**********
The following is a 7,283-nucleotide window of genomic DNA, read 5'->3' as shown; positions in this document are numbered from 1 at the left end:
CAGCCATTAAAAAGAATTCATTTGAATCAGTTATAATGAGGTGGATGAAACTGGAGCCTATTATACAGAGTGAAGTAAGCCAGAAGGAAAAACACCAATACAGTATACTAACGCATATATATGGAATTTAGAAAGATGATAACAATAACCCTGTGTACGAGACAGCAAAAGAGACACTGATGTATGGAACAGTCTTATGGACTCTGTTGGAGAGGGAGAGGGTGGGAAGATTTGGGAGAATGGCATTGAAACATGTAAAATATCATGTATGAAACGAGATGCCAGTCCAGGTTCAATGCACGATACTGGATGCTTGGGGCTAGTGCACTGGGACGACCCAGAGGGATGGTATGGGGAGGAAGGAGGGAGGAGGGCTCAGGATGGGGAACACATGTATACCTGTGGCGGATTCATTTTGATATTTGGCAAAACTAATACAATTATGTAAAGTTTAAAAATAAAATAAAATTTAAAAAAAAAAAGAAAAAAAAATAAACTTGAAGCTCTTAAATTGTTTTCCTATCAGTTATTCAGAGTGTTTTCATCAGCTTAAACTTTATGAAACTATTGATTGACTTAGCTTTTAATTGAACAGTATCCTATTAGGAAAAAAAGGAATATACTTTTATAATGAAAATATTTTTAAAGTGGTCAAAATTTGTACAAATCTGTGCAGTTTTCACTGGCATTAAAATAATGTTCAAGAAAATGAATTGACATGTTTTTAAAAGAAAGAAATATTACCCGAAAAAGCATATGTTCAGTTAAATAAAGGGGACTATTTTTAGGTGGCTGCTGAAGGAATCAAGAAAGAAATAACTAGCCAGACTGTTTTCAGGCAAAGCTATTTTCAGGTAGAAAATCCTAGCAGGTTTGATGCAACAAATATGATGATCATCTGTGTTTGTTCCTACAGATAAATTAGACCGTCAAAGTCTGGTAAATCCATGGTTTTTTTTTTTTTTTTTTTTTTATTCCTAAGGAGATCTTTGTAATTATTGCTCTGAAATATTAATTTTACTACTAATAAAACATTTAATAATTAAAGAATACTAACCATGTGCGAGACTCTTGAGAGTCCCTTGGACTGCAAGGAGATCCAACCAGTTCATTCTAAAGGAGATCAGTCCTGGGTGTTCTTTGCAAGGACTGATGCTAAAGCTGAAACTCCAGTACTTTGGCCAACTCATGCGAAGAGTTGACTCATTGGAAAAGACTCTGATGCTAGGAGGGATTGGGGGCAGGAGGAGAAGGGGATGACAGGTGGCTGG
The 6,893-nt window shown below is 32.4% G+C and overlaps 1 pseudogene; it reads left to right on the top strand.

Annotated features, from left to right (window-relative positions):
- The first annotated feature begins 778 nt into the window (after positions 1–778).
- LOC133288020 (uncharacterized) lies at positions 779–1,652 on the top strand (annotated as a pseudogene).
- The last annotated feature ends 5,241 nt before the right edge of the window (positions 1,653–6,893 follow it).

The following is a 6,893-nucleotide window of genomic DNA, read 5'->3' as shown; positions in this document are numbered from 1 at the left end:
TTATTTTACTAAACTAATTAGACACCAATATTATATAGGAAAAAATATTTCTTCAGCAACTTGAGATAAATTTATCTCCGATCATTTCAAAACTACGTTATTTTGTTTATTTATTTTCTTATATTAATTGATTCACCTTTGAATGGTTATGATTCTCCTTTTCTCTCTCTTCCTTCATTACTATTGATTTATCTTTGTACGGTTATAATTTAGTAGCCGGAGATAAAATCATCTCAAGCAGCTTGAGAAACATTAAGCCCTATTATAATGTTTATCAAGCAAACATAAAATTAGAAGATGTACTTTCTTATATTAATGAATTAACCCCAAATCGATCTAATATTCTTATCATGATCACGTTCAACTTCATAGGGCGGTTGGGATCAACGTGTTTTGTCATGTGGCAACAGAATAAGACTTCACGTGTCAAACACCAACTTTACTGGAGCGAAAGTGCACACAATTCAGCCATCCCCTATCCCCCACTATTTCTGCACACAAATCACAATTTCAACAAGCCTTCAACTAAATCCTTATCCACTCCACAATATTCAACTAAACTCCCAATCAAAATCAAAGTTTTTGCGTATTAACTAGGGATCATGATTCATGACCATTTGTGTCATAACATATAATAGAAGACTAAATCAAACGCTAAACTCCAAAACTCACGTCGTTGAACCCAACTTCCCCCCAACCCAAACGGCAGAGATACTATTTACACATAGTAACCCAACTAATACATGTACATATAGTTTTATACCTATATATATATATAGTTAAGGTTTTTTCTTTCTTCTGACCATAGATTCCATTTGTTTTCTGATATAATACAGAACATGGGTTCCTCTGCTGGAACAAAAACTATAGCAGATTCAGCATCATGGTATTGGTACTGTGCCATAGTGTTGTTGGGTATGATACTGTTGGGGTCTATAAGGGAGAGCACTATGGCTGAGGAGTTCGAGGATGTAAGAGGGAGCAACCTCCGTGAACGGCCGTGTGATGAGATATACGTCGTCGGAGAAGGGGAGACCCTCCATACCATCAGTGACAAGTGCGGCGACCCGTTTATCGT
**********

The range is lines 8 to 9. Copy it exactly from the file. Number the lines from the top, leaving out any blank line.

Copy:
The following is a 6,893-nucleotide window of genomic DNA, read 5'->3' as shown; positions in this document are numbered from 1 at the left end:
TTATTTTACTAAACTAATTAGACACCAATATTATATAGGAAAAAATATTTCTTCAGCAACTTGAGATAAATTTATCTCCGATCATTTCAAAACTACGTTATTTTGTTTATTTATTTTCTTATATTAATTGATTCACCTTTGAATGGTTATGATTCTCCTTTTCTCTCTCTTCCTTCATTACTATTGATTTATCTTTGTACGGTTATAATTTAGTAGCCGGAGATAAAATCATCTCAAGCAGCTTGAGAAACATTAAGCCCTATTATAATGTTTATCAAGCAAACATAAAATTAGAAGATGTACTTTCTTATATTAATGAATTAACCCCAAATCGATCTAATATTCTTATCATGATCACGTTCAACTTCATAGGGCGGTTGGGATCAACGTGTTTTGTCATGTGGCAACAGAATAAGACTTCACGTGTCAAACACCAACTTTACTGGAGCGAAAGTGCACACAATTCAGCCATCCCCTATCCCCCACTATTTCTGCACACAAATCACAATTTCAACAAGCCTTCAACTAAATCCTTATCCACTCCACAATATTCAACTAAACTCCCAATCAAAATCAAAGTTTTTGCGTATTAACTAGGGATCATGATTCATGACCATTTGTGTCATAACATATAATAGAAGACTAAATCAAACGCTAAACTCCAAAACTCACGTCGTTGAACCCAACTTCCCCCCAACCCAAACGGCAGAGATACTATTTACACATAGTAACCCAACTAATACATGTACATATAGTTTTATACCTATATATATATATAGTTAAGGTTTTTTCTTTCTTCTGACCATAGATTCCATTTGTTTTCTGATATAATACAGAACATGGGTTCCTCTGCTGGAACAAAAACTATAGCAGATTCAGCATCATGGTATTGGTACTGTGCCATAGTGTTGTTGGGTATGATACTGTTGGGGTCTATAAGGGAGAGCACTATGGCTGAGGAGTTCGAGGATGTAAGAGGGAGCAACCTCCGTGAACGGCCGTGTGATGAGATATACGTCGTCGGAGAAGGGGAGACCCTCCATACCATCAGTGACAAGTGCGGCGACCCGTTTATCGT